Construction Watch

Get a Taste of Il Porcellino Tonight, Before It Opens in Late October in Berkeley

Il Porcellino Salumi isn't quite ready to open in the Berkeley neighborhood; owners Bill Miner and Brian Albano are still waiting on final sign-off from the Denver Department of Environmental Health before they can begin production of their cured products. In the meantime, they're hosting an open house as part of the Tennyson Street Cultural District's First Friday art walk today. Strollers can stop in between 5 and 8 p.m. for a sneak peek of the butcher shop, salumeria and deli, where Miner and Albano will be handing out samples of pork-based bites and other treats.

Signs that the butcher shop and salumeria are nearly ready to begin production of all manner of dry-cured Italian meats and sausages are already evident at the space. Two Duroc hog halves were delivered by McDonald Family Farm earlier today that will soon be processed into Italian salami, cacciatore and other sausages, as well as whole-muscle items like coppa, fioccho and culatello.  Once the final paperwork is signed, Miner says it will take about three weeks before they'll have enough product to open the doors. At that point, they'll offer sandwiches, soups and salads for lunch in addition to their line of house-made products (which will continue to grow as items that take longer to cure are ready), Colorado cheeses and an array of pantry items.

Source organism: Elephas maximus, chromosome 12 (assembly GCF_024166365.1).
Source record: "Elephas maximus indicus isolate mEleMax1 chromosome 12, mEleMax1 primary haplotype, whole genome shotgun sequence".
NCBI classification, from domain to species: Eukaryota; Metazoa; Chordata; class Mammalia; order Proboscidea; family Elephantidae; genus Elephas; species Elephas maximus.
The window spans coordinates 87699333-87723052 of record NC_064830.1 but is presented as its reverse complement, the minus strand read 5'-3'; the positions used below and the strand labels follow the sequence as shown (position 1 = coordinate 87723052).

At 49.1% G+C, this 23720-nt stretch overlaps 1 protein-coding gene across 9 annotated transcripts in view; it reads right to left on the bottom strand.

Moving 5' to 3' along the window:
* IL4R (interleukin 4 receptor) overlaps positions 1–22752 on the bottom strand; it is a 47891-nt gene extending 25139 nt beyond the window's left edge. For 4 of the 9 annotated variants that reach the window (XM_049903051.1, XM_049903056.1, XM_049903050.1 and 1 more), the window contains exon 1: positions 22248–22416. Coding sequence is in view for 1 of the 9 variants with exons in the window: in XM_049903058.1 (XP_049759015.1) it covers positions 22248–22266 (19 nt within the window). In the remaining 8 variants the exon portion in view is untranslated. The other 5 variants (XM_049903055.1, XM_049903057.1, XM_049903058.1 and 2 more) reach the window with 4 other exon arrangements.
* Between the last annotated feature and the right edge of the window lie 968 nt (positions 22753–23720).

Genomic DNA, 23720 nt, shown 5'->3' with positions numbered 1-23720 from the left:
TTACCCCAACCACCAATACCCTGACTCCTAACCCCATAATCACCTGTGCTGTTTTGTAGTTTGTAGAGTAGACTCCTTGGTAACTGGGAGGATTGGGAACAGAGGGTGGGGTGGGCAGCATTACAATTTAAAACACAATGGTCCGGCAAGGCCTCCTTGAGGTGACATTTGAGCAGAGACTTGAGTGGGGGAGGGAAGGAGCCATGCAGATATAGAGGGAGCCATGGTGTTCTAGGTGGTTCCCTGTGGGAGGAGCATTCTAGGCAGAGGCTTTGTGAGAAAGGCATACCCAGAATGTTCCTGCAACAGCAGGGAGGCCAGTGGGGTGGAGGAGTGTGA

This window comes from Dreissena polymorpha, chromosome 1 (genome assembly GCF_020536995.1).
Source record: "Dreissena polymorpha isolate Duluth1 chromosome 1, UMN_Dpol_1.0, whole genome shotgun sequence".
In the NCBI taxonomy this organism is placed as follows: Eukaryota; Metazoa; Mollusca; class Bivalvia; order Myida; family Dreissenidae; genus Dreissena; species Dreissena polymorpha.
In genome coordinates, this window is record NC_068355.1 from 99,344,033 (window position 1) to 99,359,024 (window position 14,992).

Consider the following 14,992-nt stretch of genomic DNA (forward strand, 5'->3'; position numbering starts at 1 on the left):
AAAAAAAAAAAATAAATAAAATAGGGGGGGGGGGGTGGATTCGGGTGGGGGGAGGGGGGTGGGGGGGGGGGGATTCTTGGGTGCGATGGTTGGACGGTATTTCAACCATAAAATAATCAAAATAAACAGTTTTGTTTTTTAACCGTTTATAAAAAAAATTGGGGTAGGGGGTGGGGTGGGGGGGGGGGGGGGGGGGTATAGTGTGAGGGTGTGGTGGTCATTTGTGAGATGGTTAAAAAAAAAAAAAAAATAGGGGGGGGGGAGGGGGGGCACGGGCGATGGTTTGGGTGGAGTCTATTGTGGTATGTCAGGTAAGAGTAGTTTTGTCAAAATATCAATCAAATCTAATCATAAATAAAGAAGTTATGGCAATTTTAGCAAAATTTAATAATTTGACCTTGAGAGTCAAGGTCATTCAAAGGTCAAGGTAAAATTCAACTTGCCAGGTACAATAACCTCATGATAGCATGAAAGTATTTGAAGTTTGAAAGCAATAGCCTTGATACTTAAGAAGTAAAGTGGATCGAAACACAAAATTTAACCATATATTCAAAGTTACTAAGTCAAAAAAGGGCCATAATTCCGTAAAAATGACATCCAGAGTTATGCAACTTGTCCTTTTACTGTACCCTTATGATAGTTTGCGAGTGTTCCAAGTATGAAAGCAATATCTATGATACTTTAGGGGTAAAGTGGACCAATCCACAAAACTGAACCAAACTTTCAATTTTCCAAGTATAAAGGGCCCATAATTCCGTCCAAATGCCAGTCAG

Because Il Porcellino will be the first retail shop in Denver to make and sell its own cured meats, working with the city has been a learning process — for both sides. "The health department and our health inspector have been great," says Albano, noting that the department has worked with them to meet timelines and learn about their business goals. 

Miner and Albano are a couple of months behind their original plan to open this past summer, but delays have only added to the anticipation of residents of the Berkeley neighborhood, who have been stopping by regularly to check on the shop's progress. And soon they'll be able to pig out on Denver-made delights.









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Mark Antonation is the former Westword Food & Drink Editor. In 2018, he was named Outstanding Media Professional by the Colorado Restaurant Association; he's now with the Colorado Restaurant Foundation.
Contact: Mark Antonation